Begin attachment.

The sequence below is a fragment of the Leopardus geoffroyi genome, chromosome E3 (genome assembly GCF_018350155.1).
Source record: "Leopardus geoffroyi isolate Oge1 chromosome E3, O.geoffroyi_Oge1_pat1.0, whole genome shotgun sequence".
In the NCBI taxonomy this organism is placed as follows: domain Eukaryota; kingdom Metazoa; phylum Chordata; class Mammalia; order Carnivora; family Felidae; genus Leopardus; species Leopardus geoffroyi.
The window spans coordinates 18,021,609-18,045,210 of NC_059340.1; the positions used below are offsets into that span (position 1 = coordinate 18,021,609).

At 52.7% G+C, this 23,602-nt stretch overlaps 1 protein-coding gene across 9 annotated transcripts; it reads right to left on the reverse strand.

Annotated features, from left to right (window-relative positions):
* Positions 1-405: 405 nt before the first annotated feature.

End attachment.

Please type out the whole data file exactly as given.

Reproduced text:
The sequence below is a fragment of the Leopardus geoffroyi genome, chromosome E3 (genome assembly GCF_018350155.1).
Source record: "Leopardus geoffroyi isolate Oge1 chromosome E3, O.geoffroyi_Oge1_pat1.0, whole genome shotgun sequence".
In the NCBI taxonomy this organism is placed as follows: domain Eukaryota; kingdom Metazoa; phylum Chordata; class Mammalia; order Carnivora; family Felidae; genus Leopardus; species Leopardus geoffroyi.
The window spans coordinates 18,021,609-18,045,210 of NC_059340.1; the positions used below are offsets into that span (position 1 = coordinate 18,021,609).

At 52.7% G+C, this 23,602-nt stretch overlaps 1 protein-coding gene across 9 annotated transcripts; it reads right to left on the reverse strand.

Annotated features, from left to right (window-relative positions):
* Positions 1-405: 405 nt before the first annotated feature.